(# 155) “Human ecology also implies another profound reality: the relationship between human life and the moral law, which is inscribed in our nature and is necessary for the creation of a more dignified environment. Pope Benedict XVI spoke of an ‘ecology of man’, based on the fact that ‘man too has a nature that he must respect and that he cannot manipulate at will’. It is enough to recognize that our body itself establishes us in a direct relationship with the environment and with other living beings. The acceptance of our bodies as God’s gift is vital for welcoming and accepting the entire world as a gift from the Father and our common home, whereas thinking that we enjoy absolute power over our own bodies turns, often subtly, into thinking that we enjoy absolute power over creation. Learning to accept our body, to care for it and to respect its fullest meaning, is an essential element of any genuine human ecology. Also, valuing one’s own body in its femininity or masculinity is necessary if I am going to be able to recognize myself in an encounter with someone who is different. In this way we can joyfully accept the specific gifts of another man or woman, the work of God the Creator, and find mutual enrichment. It is not a healthy attitude which would seek to cancel out sexual difference because it no longer knows how to confront it.”

(# 56) “Yet another challenge is posed by the various forms of an ideology of gender that ‘denies the difference and reciprocity in nature of a man and a woman and envisages a society without sexual differences, thereby eliminating the anthropological basis of the family. This ideology leads to educational programs and legislative enactments that promote a personal identity and emotional intimacy radically separated from the biological difference between male and female. Consequently, human identity becomes the choice of the individual, one which can also change over time.’ It is a source of concern that some ideologies of this sort, which seek to respond to what are at times understandable aspirations, manage to assert themselves as absolute and unquestionable, even dictating how children should be raised. It needs to be emphasized that ‘biological sex and the socio-cultural role of sex (gender) can be distinguished but not separated.’ …It is one thing to be understanding of human weakness and the complexities of life, and another to accept ideologies that attempt to sunder what are inseparable aspects of reality. Let us not fall into the sin of trying to Updated August 7, 2019 3 replace the Creator. We are creatures, and not omnipotent. Creation is prior to us and must be received as a gift. At the same time, we are called to protect our humanity, and this means, in the first place, accepting it and respecting it as it was created.”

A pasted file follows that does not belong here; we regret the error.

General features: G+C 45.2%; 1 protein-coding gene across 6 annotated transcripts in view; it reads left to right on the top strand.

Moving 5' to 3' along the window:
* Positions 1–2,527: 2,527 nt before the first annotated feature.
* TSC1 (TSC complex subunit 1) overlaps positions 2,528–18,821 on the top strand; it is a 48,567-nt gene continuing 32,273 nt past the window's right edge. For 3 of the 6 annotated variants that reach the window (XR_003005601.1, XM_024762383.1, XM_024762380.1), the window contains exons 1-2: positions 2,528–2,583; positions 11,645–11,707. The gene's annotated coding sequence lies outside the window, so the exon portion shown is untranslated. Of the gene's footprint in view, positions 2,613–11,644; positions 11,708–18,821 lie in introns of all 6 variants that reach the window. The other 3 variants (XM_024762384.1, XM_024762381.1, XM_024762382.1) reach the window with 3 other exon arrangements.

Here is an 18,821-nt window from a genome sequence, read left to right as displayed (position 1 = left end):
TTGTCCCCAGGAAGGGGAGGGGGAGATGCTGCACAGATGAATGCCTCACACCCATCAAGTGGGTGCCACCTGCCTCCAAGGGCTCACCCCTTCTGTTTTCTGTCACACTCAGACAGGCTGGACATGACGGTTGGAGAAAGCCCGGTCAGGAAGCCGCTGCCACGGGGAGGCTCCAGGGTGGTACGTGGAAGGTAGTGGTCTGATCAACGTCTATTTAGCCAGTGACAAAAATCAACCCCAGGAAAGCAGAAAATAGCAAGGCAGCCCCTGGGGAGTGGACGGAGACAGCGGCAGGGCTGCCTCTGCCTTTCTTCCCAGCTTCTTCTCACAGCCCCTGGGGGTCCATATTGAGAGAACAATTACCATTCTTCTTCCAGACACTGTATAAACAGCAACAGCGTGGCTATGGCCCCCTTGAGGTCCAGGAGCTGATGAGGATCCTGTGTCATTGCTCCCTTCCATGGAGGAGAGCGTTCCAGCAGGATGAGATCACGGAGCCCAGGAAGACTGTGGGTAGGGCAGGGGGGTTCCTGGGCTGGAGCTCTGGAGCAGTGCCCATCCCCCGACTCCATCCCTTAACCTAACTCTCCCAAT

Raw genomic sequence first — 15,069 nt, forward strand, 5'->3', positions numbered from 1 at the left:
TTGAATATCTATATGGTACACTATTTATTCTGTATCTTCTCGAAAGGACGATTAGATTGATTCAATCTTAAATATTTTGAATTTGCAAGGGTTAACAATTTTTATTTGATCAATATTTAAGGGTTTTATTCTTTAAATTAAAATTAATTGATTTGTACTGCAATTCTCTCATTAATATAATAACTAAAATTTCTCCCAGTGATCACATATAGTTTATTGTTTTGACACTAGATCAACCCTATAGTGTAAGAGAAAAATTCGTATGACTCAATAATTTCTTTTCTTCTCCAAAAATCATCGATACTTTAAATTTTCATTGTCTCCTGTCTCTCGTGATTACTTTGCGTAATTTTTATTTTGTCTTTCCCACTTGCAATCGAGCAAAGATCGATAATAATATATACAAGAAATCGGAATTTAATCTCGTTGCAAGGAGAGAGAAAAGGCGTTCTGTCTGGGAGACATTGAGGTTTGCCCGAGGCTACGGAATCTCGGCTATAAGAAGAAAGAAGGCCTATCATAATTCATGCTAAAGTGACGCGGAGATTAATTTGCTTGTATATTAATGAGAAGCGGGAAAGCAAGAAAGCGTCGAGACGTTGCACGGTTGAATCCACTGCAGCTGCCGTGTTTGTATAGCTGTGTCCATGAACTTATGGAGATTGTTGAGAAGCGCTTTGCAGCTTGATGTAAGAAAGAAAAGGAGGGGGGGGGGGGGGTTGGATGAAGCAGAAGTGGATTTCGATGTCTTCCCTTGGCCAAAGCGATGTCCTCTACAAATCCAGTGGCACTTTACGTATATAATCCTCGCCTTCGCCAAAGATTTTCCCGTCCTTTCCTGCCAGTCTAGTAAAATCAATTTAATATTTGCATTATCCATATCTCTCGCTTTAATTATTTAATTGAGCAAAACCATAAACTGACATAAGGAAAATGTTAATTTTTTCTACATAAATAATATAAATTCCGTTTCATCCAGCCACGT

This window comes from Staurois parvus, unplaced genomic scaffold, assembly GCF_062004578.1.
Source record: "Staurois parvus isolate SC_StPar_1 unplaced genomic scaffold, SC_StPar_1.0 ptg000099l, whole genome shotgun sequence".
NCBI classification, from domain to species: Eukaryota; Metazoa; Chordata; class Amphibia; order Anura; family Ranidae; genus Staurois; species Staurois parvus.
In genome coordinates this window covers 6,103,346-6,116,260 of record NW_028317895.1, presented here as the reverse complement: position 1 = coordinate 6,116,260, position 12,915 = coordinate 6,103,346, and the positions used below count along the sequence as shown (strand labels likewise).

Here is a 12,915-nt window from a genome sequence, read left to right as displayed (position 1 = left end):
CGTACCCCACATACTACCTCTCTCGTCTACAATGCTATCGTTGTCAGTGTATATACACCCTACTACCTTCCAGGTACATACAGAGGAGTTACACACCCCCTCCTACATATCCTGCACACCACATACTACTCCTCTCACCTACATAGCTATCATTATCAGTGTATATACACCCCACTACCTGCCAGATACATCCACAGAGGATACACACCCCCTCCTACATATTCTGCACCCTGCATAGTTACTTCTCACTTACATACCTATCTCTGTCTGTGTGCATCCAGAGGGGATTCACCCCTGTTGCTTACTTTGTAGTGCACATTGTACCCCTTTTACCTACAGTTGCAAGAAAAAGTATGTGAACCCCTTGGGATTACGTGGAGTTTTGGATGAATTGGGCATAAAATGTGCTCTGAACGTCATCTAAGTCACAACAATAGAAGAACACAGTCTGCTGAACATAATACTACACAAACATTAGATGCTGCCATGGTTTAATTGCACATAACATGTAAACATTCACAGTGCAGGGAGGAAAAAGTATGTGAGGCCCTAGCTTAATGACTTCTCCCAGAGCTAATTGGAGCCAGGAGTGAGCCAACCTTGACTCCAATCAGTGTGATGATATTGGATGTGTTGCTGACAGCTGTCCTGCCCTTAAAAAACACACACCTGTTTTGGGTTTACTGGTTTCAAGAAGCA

(# 285) “Beyond the understandable difficulties which individuals may experience, the young need to be helped to accept their own body as it was created, for ‘thinking that we enjoy absolute power over our own bodies turns, often subtly, into thinking that we enjoy absolute power over creation… An appreciation of our body as male or female is also necessary for our own self-awareness in an encounter with others different from ourselves. In this way we can joyfully accept the specific gifts of another man or woman, the work of God the Creator, and find mutual enrichment.’ Only by losing the fear of being different, can we be freed of self-centeredness and self-absorption. Sex education should help young people to accept their own bodies and to avoid the pretension ‘to cancel out sexual difference because one no longer knows how to deal with it.’